Famed for its portrayal in Jim Bouton’s tell-all book Ball Four, the Seattle Pilots lasted one season—1969. While the Mets inched toward an improbable World Series victory against the Baltimore Orioles, the Pilots went 64-98. After the ’69 season, bankruptcy disrupted Seattle’s major league plans. New ownership—future Major League Baseball Commissioner Bud Selig—brought the team to Milwaukee under the Brewers label.
Seattle became an MLB city for the second tie when the Mariners took the field on April 6, 1977. A 7-0 loss to the California Angels inaugurated the Mariners, joined by the Toronto Blue Jays in the American League’s expansion during the year of the New York City Blackout, the disco craze ignited by John Travolta in Saturday Night Fever, and the death of Elvis Presley. In the Los Angeles Times, Ross Newhan wrote, “The young, inexperienced Mariners were outmanned in the field and at the plate, made errors that led to runs, failed to take advantage of scoring opportunities and were forced to go with pitchers who would probably be in some other line of work had it not been for the dilution of talent generated by baseball’s repeated expansion.”
Angels pitcher Frank Tanana dominated the Mariners—he struck out nine, walked two, and left nine Mariners on base. Diego Segui started for the Mariners, leaving the game after three and 2/3 innings; the Angels scored five hits and four earned rungs against the veteran pitcher, who went 0-7 in 1977, his last year in the major leagues.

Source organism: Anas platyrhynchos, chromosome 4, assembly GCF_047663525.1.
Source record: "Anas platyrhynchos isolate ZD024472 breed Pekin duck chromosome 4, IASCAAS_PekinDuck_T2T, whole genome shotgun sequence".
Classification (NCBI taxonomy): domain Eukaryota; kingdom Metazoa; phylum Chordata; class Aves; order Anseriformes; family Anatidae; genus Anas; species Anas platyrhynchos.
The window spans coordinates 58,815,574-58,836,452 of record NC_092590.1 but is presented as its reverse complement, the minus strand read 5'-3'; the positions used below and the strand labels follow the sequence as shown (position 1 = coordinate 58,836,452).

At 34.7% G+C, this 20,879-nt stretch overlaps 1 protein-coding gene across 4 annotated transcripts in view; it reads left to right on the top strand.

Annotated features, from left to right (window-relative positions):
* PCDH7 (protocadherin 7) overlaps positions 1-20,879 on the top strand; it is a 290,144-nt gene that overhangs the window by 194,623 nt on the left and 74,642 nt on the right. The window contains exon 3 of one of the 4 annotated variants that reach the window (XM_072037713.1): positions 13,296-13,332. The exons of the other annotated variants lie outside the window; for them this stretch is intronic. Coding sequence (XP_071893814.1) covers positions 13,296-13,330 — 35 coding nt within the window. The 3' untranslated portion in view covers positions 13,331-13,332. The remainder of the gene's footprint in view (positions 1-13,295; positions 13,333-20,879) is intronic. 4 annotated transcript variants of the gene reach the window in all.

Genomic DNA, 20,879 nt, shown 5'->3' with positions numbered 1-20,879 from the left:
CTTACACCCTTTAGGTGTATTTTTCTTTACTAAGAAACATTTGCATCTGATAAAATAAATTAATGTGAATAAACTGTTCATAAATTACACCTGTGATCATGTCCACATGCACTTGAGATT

It was not only the Mariners’ first game—it was the first MLB game in the Kingdome, a stadium following the pattern of indoor facilities for professional sports begun in 1965 with the Houston Astrodome. Seattle’s new stadium, while architecturally imposing, had a few trouble spots for the players. Newhan quoted Angels manager Norm Sherry, who opined, “Generally, it’s a very impressive place. But a few things do concern me. The dirt of the mound is so soft the pitcher almost disappears when he comes down on it. That has to be fixed. I think the fielders will have to be reminded constantly that they can’t take their eye off the ball or they’re going to lose it in all that gray of the dome. And there are two big ridges that distinguish the football sidelines. One runs through the outfield. The other funs along the left-field foul line. They could cause problems.”
Seattle sports fans induced the Kingdome in 1976, a year prior to the Mariners’ début, with a soccer game between the New York Cosmos and the Seattle Sounders. Additionally, the NFL expanded in 1976, providing footholds in Seattle and Tampa Bay; the Kingdome created a new outlet for Washington State’s football passion. According to King County’s web site, the eight-day Billy Graham Crusade at the Kingdom in 1976 achieved the largest attendance for a “specific event” with 434,100 recorded attendees. During its tenure, the Kingdome hosted the NCAA Final Four, the NFL Pro Bowl, and the Major League Baseball All-Star Game. On March 26, 2000, an implosion captured by video both inside and outside the Kingdome marked the end of an era for professional sports in Seattle.
The Seattle Times reported, “Dust choked downtown for nearly 20 minutes, blocking out the sun and leaving a layer of film on cars, streets and storefronts. The dust cloud reached nearly as high as the top of the Bank of America Tower and drifted northwest about 8 miles an hour.” Nearly 4,500 pounds of explosives and more than 21 miles of detonating cord brought down the 25,000-ton Kingdom roof in 16.8 seconds.
Today, CenturyLink Field stands on the Kingdome site.
A version of this article appeared on www.thesportspost.com on January 21, 2016.
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